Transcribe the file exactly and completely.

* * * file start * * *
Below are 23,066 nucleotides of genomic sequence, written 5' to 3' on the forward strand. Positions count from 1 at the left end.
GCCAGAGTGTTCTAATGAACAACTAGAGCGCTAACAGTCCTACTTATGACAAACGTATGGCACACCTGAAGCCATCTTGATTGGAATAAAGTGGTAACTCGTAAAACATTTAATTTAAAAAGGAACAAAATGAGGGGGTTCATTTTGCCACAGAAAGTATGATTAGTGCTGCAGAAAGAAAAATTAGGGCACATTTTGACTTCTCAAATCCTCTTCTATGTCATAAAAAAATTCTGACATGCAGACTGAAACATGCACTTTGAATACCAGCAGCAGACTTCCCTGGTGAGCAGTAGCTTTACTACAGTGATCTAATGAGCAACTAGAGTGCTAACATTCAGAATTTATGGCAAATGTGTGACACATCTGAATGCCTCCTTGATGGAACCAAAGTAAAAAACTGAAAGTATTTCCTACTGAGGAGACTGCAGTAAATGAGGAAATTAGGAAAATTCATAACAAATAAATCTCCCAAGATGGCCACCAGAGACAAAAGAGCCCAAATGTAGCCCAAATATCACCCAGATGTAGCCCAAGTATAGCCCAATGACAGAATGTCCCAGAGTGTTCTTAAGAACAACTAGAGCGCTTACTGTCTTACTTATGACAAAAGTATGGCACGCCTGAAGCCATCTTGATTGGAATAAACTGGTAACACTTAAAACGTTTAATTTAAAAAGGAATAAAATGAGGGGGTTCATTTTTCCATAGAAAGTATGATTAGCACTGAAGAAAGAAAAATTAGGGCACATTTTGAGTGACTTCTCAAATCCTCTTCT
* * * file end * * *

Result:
Below are 23,066 nucleotides of genomic sequence, written 5' to 3' on the forward strand. Positions count from 1 at the left end.
GCCAGAGTGTTCTAATGAACAACTAGAGCGCTAACAGTCCTACTTATGACAAACGTATGGCACACCTGAAGCCATCTTGATTGGAATAAAGTGGTAACTCGTAAAACATTTAATTTAAAAAGGAACAAAATGAGGGGGTTCATTTTGCCACAGAAAGTATGATTAGTGCTGCAGAAAGAAAAATTAGGGCACATTTTGACTTCTCAAATCCTCTTCTATGTCATAAAAAAATTCTGACATGCAGACTGAAACATGCACTTTGAATACCAGCAGCAGACTTCCCTGGTGAGCAGTAGCTTTACTACAGTGATCTAATGAGCAACTAGAGTGCTAACATTCAGAATTTATGGCAAATGTGTGACACATCTGAATGCCTCCTTGATGGAACCAAAGTAAAAAACTGAAAGTATTTCCTACTGAGGAGACTGCAGTAAATGAGGAAATTAGGAAAATTCATAACAAATAAATCTCCCAAGATGGCCACCAGAGACAAAAGAGCCCAAATGTAGCCCAAATATCACCCAGATGTAGCCCAAGTATAGCCCAATGACAGAATGTCCCAGAGTGTTCTTAAGAACAACTAGAGCGCTTACTGTCTTACTTATGACAAAAGTATGGCACGCCTGAAGCCATCTTGATTGGAATAAACTGGTAACACTTAAAACGTTTAATTTAAAAAGGAATAAAATGAGGGGGTTCATTTTTCCATAGAAAGTATGATTAGCACTGAAGAAAGAAAAATTAGGGCACATTTTGAGTGACTTCTCAAATCCTCTTCT